Sunday, April 25, 2010

2010-10 Crystal River Florida

Crystal River Florida

B&B Rv Park. Lecanto Fl.   Full hookups w/cable Tv.  $10 per night.  A simple small park with about 40 units, many permanent Rv’s.

I headed out of Orlando traveling along the Florida Turnpike to hwy 44 and into Lake County.  Although this is considered the dry season, Florida has had lots of rain over the winter months and along with lots of brimming lakes, I.e. Lake County, the pasture lands and low lands are covered in water.

I’ve arrived at another Passport America park, and although the owner said he really was no longer a participant in the PA club, he gave me a great deal on the camp site. And after arriving, I found out he had heart surgery this past weekend.  He’s recovering and was really lucky as he said that an artery was completely blocked.

Life can throw some pretty sudden curves our way.  Just hope we can bounce back like he did.

I’m close to the west coast of Florida and have been wanting to visit the Crystal River Archeological State Park.  It is the location of the largest Indian Mound site in Florida.  The first day, I took a boat tour down the Crystal River.  Views of the Crystal River Nuclear and Coal power plants and 4 bald eagles.  The park ranger on board provided us with a history of the area, noting that as many as 7,500 Native Indians visited the site each year.  And as  many as 50,000 could have live in the surrounding county.  We were also able to see the largest of the mounds from the water.

This is the only site where some of the mounds were used as burial sites in Florida.  The second day I visited the museum and toured the numerous mounds and middens.  They have two main Steles (stones turned upright with some carvings).  This is the only known site in Florida to contain such stones.  A park ranger was kind enough to give me more information then one would normally receive after I’d told him of my research on Native American sites throughout the US and Canada (amateur of course).  The ranger showed me a stele that most of the public would never see, indicating a hand print in the stone as well as some concentric circles carved near the bottom of the stone.   Quite exciting to see something that had been carved almost 2000 years ago.

The description of the tallest mound, over 30 feet in height, would have been visible from the Gulf of Mexico, the red and yellow flags of the tribe flapping in the wind.  As other tribes would have paddled down the coast, coming to the area most likely to trade goods, they would have seen those flags and known they were in the midst of a great tribe.

Copper and mica from the north west and Ohio area have been found at the site as well as items that most likely came from the Mayan culture.   This site was occupied continuously for over 1,600 years.  Imagine.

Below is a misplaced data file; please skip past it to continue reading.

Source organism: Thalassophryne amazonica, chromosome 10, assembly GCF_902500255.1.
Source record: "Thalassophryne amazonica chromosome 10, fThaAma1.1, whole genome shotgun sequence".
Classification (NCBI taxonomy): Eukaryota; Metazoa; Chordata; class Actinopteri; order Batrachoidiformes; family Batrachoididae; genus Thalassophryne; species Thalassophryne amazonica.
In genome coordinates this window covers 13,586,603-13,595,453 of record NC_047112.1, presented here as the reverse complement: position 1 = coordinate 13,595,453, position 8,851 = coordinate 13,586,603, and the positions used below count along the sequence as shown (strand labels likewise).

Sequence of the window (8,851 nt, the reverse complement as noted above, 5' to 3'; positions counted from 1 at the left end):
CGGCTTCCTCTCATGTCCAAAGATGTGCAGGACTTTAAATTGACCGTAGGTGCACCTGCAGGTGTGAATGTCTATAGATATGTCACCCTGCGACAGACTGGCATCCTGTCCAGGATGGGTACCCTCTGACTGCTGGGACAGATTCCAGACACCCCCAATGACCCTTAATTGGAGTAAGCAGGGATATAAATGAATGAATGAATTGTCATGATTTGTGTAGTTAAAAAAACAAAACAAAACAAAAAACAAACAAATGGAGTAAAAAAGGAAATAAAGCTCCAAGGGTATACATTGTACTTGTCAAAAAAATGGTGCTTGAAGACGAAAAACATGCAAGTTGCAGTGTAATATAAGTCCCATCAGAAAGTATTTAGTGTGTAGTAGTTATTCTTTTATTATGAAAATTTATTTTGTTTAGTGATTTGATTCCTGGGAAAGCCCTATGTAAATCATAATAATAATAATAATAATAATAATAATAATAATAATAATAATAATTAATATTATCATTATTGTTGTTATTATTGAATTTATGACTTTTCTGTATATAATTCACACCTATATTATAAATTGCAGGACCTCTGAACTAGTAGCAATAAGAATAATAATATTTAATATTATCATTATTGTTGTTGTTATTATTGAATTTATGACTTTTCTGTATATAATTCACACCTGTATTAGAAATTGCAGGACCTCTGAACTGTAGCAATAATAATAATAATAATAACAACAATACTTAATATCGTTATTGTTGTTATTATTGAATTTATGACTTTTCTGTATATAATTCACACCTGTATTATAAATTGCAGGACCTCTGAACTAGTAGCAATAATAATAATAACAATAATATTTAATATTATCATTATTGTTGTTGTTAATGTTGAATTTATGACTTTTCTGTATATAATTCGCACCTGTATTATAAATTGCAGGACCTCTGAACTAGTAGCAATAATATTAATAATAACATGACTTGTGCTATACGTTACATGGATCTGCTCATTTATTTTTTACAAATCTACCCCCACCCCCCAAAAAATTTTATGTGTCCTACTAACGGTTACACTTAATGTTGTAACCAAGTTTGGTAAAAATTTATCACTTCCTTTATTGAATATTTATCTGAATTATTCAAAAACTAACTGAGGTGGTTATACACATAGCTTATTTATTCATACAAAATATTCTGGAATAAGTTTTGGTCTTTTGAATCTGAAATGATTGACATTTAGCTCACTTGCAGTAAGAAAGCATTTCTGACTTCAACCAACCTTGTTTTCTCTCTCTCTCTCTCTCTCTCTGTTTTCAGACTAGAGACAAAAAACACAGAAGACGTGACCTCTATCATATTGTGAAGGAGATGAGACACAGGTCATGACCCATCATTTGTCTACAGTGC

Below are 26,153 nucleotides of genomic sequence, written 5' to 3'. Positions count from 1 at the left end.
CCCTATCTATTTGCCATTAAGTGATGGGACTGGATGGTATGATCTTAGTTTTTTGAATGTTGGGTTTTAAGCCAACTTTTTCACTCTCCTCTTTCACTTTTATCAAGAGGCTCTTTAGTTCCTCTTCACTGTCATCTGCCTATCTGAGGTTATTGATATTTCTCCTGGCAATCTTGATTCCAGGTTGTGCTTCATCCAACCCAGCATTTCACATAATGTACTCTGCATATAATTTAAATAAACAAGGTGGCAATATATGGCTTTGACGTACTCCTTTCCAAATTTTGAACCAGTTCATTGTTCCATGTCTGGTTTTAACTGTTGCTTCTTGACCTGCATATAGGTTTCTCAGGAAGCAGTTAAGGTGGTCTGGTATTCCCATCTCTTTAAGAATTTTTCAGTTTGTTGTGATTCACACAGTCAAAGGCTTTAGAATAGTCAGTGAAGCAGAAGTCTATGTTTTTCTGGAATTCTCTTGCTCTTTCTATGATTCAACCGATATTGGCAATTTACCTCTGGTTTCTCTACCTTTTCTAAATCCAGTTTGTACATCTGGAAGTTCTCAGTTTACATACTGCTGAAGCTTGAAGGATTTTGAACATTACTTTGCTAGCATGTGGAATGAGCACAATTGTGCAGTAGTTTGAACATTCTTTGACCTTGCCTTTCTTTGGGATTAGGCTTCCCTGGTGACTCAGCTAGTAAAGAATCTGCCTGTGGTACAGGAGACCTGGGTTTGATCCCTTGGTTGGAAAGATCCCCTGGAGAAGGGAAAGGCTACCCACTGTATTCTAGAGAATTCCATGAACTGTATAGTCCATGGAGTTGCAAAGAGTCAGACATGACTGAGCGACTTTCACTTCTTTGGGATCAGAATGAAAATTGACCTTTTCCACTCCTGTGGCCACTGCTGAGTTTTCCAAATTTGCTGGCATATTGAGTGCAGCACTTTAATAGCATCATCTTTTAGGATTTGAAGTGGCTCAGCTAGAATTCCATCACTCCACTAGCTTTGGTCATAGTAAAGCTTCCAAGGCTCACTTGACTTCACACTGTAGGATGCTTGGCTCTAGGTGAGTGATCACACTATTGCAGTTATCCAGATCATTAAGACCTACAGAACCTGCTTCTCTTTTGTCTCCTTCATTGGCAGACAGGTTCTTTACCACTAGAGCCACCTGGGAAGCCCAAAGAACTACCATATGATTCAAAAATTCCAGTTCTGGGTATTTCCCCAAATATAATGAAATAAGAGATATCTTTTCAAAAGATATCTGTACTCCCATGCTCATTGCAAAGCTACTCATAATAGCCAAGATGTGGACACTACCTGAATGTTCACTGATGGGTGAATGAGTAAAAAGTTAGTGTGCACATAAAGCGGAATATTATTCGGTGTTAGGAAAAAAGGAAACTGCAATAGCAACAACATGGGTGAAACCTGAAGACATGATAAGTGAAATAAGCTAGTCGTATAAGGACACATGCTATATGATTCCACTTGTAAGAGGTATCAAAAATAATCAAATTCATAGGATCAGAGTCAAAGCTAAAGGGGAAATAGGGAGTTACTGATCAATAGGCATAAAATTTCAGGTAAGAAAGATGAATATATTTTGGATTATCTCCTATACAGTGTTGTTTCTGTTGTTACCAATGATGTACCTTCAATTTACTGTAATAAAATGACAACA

The next couple of days I decided to just tour the country side.  Traveling through small communities like Beverly Hills, Dunellen, Yankee Town and Cedar Key.  The countryside is thick with oak trees, pine and palm trees.  Lush green pasture lands interspersed between the forests.  So thick in many areas I couldn’t see 10 feet into the forest.  Beverly Hills isn’t so much a town, actually I didn’t see one, but they have one heck of a beautiful one mile long boulevard.  Single lanes flank a wide grass and tree lined center median with sidewalks on both edges of the median.  Small concrete homes from the 60’s line the side streets.  Dunellen is a quaint Florida Cracker town and I’ll have to tour it some more.  Yankee Town was little more than cracker houses and a couple small motels, boat docks. With the main road passing through  miles of marsh land and islands surrounded by a sea of tall grasses leading to a dead end where there was a boat ramp and small picnic area.  The Gulf of Mexico shimmering in the distance.  An older couple who live fairly close drove their motor home over to the picnic area and just parked it there for the day.  Enjoying the Gulf views, islands off in the distance.  How cool.

 Cedar Key, normally a lazy fishing village on the Gulf coast was filled with tourists ogling all the Florida artists displaying their wares.  My Friend John Sterpe was there with his awesome “Real Florida” scenes of spring fed rivers and landscapes.  Lots of new artists I’d not seen before.

A final note on this region.  While exploring the Crystal River area, I’ve eaten at a number of local restaurants and I must say, they’ve all been pretty darn good, both price wise and quality of food.  At one, I paid $6.95 for an appetizer, Greek salad, fresh roll/butter, coleslaw, and a Tilapia sandwich.  Oh the drink (a soda) cost $1.00.

Enjoy exploring your own corner of the World.  

PS don't forget to check out additional pictures on my PICASA Web site.

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